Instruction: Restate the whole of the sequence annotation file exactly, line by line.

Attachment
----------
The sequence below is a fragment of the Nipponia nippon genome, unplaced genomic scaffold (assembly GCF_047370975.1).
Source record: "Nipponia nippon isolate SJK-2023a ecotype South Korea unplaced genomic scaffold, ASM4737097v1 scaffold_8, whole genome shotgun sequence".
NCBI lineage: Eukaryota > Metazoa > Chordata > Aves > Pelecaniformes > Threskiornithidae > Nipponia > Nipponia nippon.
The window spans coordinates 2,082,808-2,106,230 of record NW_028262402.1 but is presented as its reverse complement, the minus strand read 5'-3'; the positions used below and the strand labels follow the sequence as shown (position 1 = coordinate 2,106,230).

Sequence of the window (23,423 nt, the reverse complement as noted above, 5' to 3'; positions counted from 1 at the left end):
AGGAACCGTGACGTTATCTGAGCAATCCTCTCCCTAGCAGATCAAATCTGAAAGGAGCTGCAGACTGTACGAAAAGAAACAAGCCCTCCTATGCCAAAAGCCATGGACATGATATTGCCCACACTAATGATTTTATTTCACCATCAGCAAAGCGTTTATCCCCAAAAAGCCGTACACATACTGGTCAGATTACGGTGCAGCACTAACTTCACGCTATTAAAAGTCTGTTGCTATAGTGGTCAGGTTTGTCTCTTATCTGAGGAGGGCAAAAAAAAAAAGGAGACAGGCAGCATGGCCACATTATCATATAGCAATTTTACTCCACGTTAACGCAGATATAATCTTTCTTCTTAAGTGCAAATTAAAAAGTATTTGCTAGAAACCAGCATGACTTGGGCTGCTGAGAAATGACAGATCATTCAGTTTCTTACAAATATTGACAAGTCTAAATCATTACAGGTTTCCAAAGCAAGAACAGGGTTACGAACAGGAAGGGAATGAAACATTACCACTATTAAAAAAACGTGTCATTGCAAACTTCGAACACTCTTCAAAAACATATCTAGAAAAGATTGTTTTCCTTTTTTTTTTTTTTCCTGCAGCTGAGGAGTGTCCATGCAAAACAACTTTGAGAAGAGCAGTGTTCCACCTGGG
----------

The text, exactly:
The sequence below is a fragment of the Nipponia nippon genome, unplaced genomic scaffold (assembly GCF_047370975.1).
Source record: "Nipponia nippon isolate SJK-2023a ecotype South Korea unplaced genomic scaffold, ASM4737097v1 scaffold_8, whole genome shotgun sequence".
NCBI lineage: Eukaryota > Metazoa > Chordata > Aves > Pelecaniformes > Threskiornithidae > Nipponia > Nipponia nippon.
The window spans coordinates 2,082,808-2,106,230 of record NW_028262402.1 but is presented as its reverse complement, the minus strand read 5'-3'; the positions used below and the strand labels follow the sequence as shown (position 1 = coordinate 2,106,230).

Sequence of the window (23,423 nt, the reverse complement as noted above, 5' to 3'; positions counted from 1 at the left end):
AGGAACCGTGACGTTATCTGAGCAATCCTCTCCCTAGCAGATCAAATCTGAAAGGAGCTGCAGACTGTACGAAAAGAAACAAGCCCTCCTATGCCAAAAGCCATGGACATGATATTGCCCACACTAATGATTTTATTTCACCATCAGCAAAGCGTTTATCCCCAAAAAGCCGTACACATACTGGTCAGATTACGGTGCAGCACTAACTTCACGCTATTAAAAGTCTGTTGCTATAGTGGTCAGGTTTGTCTCTTATCTGAGGAGGGCAAAAAAAAAAAGGAGACAGGCAGCATGGCCACATTATCATATAGCAATTTTACTCCACGTTAACGCAGATATAATCTTTCTTCTTAAGTGCAAATTAAAAAGTATTTGCTAGAAACCAGCATGACTTGGGCTGCTGAGAAATGACAGATCATTCAGTTTCTTACAAATATTGACAAGTCTAAATCATTACAGGTTTCCAAAGCAAGAACAGGGTTACGAACAGGAAGGGAATGAAACATTACCACTATTAAAAAAACGTGTCATTGCAAACTTCGAACACTCTTCAAAAACATATCTAGAAAAGATTGTTTTCCTTTTTTTTTTTTTTCCTGCAGCTGAGGAGTGTCCATGCAAAACAACTTTGAGAAGAGCAGTGTTCCACCTGGG